• M74 Editorial Team

Making Guyanese Small and Medium Enterprises More Competitive

By Omari Joseph

In Latin America and the Caribbean (LAC), small and medium enterprises (SMEs) make up 99.5% of firms in the region and generate 60% of formal productive employment.  The International Monetary Fund (IMF) and Organisation for Economic Co-operation And Development (OECD) define an SME as “an enterprise employing less than 250 persons”. The category is subdivided into micro (1-9 employees), small (10-49 employees), and medium (50-249 employees) enterprises. National definitions may differ in the number of employees and/or the annual turnover of assets constituting the most widely accepted parameters.

SMEs are critical for social stability and long-term economic growth. Unfortunately, LAC SMEs contribute a smaller share of gross domestic product (GDP) when compared to SMEs in other regions like the European Union. This phenomenon is observed despite SMEs making up a similar share of all firms in both regions. In short, SMEs in the LAC region are less productive. Naturally, less productive firms are considered to be less competitive. SMEs in the LAC region must find innovative ways to increase their productivity and competitiveness on the global stage.

There are several factors that contribute to the competitiveness of firms. Mihajlović separated these factors into two main categories. First, there are the individual characteristics of the entrepreneur and the non-individual characteristics that affect SMEs. The non-individual factors are further divided into internal and external influences. Internal non-individual factors refer to the operations within the enterprise, while external non-individual factors are all the influences outside the organisation that affect its performance. These factors include political, economic, technological, environmental, and legal factors (Mihajlović et al 2015).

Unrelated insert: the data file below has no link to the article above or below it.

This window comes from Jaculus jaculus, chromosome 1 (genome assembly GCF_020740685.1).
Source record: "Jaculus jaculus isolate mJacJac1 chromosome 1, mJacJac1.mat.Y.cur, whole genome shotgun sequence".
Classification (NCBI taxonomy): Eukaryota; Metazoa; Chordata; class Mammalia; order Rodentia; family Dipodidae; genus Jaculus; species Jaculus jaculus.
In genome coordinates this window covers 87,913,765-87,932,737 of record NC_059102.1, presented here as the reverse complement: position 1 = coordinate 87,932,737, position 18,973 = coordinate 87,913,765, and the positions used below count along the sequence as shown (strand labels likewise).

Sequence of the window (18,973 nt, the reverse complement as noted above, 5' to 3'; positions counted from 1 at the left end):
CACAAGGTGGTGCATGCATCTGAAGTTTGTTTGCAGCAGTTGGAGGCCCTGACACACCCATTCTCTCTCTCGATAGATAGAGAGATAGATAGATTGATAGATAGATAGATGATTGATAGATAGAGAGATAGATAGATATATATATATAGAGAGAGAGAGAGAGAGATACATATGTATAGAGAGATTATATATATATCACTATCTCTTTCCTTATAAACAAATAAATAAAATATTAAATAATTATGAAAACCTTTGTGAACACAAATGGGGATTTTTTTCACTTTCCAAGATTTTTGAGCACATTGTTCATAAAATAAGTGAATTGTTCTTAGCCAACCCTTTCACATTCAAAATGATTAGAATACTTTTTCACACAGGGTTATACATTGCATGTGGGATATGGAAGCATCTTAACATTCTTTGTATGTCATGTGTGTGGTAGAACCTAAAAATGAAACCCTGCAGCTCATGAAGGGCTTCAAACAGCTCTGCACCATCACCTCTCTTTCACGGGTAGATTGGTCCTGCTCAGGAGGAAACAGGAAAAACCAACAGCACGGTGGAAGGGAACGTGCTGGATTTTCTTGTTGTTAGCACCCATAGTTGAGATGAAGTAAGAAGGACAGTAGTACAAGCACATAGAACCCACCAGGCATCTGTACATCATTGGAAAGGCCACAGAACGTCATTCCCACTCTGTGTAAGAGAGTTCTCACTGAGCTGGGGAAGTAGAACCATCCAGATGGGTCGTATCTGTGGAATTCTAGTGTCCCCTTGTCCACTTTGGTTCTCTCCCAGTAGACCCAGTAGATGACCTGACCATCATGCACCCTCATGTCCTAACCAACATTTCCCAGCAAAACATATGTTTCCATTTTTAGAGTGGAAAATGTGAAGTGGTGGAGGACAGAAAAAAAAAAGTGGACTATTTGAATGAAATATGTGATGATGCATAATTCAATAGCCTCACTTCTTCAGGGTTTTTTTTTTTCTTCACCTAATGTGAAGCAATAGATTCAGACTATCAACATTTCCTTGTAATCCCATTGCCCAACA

Organisations cannot directly influence these external factors, hence, most attention should be paid to the internal operations of the firm. This is why value chains are critical for SMEs. Value chains help firms gain a competitive advantage by exposing parts of the business that require optimisation, allowing managers to introduce strategies that improve the efficiency of internal operations. In the global context, value chains provide benefits in the form of new import sources and new export destinations. Participating in global value chains (GVC) allows firms to acquire management expertise and new technology. SMEs that participate in GVCs tend to be more productive. Therefore, the greater participation of SMEs in GVCs could result in more economic growth. If we turn the spotlight to Guyana, the importance of value chains becomes evident.

The external environment is far from ideal in the small South-American nation. The political environment is tense and often racially charged. The technological and legal environments are also deficient. Legal protection is critical for SMEs, particularly in relation to the protection of intellectual property rights. The absence of proper legislation to govern these areas restricts the growth potential of SMEs. Poor logistics performance in Guyana is another hindering factor for SMEs hoping to grow and compete globally. Nevertheless, SMEs must find ways to improve in spite of the unfavourable environment.

This where Guyana’s potential as an economy comes to the fore. Most eyes have turned to the oil and gas sector, with the adjacent industries receiving much of the remaining attention. The enthusiasm attached to the oil and gas sector is beneficial, however, local SMEs and potential investors overseas should consider the opportunities in other industries that may come from the expected economic growth.